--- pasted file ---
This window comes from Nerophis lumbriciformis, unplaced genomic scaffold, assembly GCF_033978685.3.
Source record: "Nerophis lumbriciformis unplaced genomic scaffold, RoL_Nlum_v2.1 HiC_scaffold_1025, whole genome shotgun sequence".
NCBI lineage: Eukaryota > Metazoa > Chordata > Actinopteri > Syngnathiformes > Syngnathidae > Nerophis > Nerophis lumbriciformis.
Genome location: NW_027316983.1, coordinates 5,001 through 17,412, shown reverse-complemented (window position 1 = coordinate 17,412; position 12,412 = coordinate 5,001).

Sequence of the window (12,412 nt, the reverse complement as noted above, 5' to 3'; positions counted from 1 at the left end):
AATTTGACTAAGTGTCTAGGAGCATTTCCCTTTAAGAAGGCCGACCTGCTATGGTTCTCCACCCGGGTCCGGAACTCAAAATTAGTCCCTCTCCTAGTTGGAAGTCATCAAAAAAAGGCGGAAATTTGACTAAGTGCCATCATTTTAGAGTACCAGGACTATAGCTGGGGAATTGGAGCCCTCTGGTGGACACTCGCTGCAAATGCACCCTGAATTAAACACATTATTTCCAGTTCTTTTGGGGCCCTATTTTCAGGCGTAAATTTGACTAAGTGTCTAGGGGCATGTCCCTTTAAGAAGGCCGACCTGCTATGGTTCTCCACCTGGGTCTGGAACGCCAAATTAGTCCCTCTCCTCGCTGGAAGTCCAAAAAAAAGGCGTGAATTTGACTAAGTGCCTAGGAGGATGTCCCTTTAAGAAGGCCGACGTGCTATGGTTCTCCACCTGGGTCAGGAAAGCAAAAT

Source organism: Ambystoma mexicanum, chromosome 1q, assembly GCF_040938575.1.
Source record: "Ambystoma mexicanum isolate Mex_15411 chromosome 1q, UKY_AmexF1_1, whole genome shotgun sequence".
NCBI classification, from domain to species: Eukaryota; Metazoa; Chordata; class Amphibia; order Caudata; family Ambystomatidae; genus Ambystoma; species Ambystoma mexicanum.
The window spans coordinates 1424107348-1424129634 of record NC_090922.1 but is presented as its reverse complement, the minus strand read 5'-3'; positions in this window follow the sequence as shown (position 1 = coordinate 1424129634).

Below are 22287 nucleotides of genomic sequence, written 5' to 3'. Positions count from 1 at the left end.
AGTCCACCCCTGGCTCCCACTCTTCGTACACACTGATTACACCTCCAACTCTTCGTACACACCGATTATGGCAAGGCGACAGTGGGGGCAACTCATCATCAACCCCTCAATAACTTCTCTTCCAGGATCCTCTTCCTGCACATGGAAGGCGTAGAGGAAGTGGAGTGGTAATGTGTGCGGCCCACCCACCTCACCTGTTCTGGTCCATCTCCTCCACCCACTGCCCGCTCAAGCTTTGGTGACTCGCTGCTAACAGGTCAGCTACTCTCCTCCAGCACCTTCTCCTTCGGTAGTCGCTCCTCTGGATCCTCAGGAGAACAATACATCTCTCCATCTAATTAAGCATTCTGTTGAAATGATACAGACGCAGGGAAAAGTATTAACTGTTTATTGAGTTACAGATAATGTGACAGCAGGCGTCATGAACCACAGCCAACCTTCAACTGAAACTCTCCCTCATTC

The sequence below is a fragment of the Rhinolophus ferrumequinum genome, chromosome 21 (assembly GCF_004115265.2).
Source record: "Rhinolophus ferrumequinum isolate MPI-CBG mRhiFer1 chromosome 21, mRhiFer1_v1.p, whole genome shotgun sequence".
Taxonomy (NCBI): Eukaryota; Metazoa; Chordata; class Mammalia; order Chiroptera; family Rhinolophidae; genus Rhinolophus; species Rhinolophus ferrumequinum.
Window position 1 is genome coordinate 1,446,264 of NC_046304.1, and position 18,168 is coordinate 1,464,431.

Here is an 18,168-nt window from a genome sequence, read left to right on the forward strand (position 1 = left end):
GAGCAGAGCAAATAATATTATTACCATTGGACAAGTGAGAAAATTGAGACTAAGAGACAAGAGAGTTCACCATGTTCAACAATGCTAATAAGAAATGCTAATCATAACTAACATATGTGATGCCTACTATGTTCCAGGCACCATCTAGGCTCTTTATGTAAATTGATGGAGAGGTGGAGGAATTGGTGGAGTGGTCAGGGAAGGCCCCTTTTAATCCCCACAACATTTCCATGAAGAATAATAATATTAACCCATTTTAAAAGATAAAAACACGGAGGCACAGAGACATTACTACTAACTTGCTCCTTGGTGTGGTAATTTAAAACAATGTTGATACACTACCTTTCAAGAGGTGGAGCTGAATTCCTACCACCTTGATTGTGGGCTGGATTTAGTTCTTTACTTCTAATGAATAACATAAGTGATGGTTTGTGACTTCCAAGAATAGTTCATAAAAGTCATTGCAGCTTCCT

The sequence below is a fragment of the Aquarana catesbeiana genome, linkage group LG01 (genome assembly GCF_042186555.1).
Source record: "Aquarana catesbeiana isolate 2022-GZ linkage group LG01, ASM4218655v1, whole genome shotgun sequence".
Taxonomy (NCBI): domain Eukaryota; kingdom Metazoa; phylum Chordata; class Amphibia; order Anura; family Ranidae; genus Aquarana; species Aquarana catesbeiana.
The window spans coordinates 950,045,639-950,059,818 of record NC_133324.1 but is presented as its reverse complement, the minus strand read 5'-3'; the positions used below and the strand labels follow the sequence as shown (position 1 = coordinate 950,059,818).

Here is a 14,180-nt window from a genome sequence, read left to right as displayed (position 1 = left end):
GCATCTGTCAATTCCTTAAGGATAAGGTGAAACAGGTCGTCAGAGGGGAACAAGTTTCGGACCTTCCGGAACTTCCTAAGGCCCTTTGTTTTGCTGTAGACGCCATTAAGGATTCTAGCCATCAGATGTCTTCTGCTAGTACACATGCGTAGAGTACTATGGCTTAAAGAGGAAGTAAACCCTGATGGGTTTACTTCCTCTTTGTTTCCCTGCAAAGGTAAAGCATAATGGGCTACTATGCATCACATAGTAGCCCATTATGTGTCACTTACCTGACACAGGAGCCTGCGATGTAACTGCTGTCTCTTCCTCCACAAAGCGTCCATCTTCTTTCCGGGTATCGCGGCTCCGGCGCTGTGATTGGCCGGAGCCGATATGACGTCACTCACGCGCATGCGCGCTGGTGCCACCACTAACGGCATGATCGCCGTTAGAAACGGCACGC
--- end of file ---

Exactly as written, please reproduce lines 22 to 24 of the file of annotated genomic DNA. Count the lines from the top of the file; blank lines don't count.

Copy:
The window spans coordinates 950,045,639-950,059,818 of record NC_133324.1 but is presented as its reverse complement, the minus strand read 5'-3'; the positions used below and the strand labels follow the sequence as shown (position 1 = coordinate 950,059,818).

Here is a 14,180-nt window from a genome sequence, read left to right as displayed (position 1 = left end):
GCATCTGTCAATTCCTTAAGGATAAGGTGAAACAGGTCGTCAGAGGGGAACAAGTTTCGGACCTTCCGGAACTTCCTAAGGCCCTTTGTTTTGCTGTAGACGCCATTAAGGATTCTAGCCATCAGATGTCTTCTGCTAGTACACATGCGTAGAGTACTATGGCTTAAAGAGGAAGTAAACCCTGATGGGTTTACTTCCTCTTTGTTTCCCTGCAAAGGTAAAGCATAATGGGCTACTATGCATCACATAGTAGCCCATTATGTGTCACTTACCTGACACAGGAGCCTGCGATGTAACTGCTGTCTCTTCCTCCACAAAGCGTCCATCTTCTTTCCGGGTATCGCGGCTCCGGCGCTGTGATTGGCCGGAGCCGATATGACGTCACTCACGCGCATGCGCGCTGGTGCCACCACTAACGGCATGATCGCCGTTAGAAACGGCACGC